There’s always a better way. That’s a prominent theme in my book, "Eat It to Beat It." There’s always a better way to fight diabetes, to battle heart disease, to fight high blood pressure. There’s a better way than spending billions of dollars a year on drugs to battle these diseases. And there’s a better way to keep wrinkles at bay than spending tons of money on expensive creams, pills and skin treatments. And you don’t need a prescription or “healing time.”
Here are five foods that will help you have flawless skin:
The main factor responsible for aging, wrinkly skin is ultraviolet radiation, or skin photoaging. A French study on 1,264 women and 1,655 men suggests that the monounsaturated fatty acid in olive oil is protective against severe photoaging. Photodamage, including blotchy pigmentation, wrinkling and skin sagging, is mainly caused by the production of reactive oxygen species (ROS) in response to sun exposure. This study suggests that olive oil in the diet increases the ability of the skin to resist damage caused by UV radiation.
Want to avoid premature skin aging? Load up on carotenoids, the powerful plant compounds that are responsible for the yellow, orange, and red pigments in certain plants.
Some familiar carotenoids are beta-carotene found in carrots and lycopene in tomatoes. These compounds protect the skin from free-radical damage preventing cell damage, premature skin aging and even skin cancer.
Other foods high in dietary carotenoids include pumpkin, tomatoes, sweet potatoes, sweet red peppers, watermelon and mustard greens.
A study of 4,025 women published in the American Journal of Clinical Nutrition looked at the role of diet in skin aging and found that women who have the highest dietary intakes of vitamin C tended to have fewer wrinkles.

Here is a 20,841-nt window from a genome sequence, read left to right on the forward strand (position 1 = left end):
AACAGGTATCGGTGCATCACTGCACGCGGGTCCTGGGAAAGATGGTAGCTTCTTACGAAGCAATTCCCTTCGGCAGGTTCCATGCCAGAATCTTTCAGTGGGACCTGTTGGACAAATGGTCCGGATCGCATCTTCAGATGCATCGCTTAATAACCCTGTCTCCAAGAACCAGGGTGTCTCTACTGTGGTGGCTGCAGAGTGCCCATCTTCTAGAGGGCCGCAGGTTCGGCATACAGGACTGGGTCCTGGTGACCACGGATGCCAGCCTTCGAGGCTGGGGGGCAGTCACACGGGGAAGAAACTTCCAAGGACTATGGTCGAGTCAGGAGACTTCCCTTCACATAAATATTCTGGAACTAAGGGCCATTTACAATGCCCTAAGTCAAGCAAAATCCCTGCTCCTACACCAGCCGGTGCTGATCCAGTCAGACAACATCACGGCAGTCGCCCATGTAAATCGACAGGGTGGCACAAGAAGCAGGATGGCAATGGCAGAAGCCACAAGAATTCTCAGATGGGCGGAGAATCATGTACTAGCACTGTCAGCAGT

Vitamin C aids in collagen formation, which gives your skin its strength, smoothness and elasticity. Vitamin C also aids in the skin regeneration process, wound repair and has photoprotective properties.
Other foods high in vitamin C are sweet red peppers, kiwi, broccoli, strawberries and cabbage.
The American Journal of Clinical Nutrition study also suggests that those women who had diets high in linoleic acid had less skin dryness and skin atrophy, or thinning of the skin.
Linoleic acid is an essential fatty acid, which is converted to other fatty acids such as eicosapentaenoic acid (EPA) and docosahexaenoic acid (DHA) after ingestion. EPA and DHA have photoprotective effects, which could explain the skin-protective effect of linoleic acid.
Pine nuts and brazil nuts are also high in linoleic acid.
We know that Omega-3 fatty acids are powerful supernutrients that have been shown to help with everything from depression, heart disease and cancer. Here are a few more amazing things Omega-3s do: They can decrease the inflammation that causes acne, they can help treat inflammatory skin disorders like psoriasis, and can reduce the wrinkles caused by UV-induced inflammation. Yep, they can do all of that.
Dave Zinczenko, ABC News nutrition and wellness editor, is a New York Times No. 1 bestselling author. His latest book, "Eat It to Beat It!" is full of food swaps, meal plans and the latest food controversies.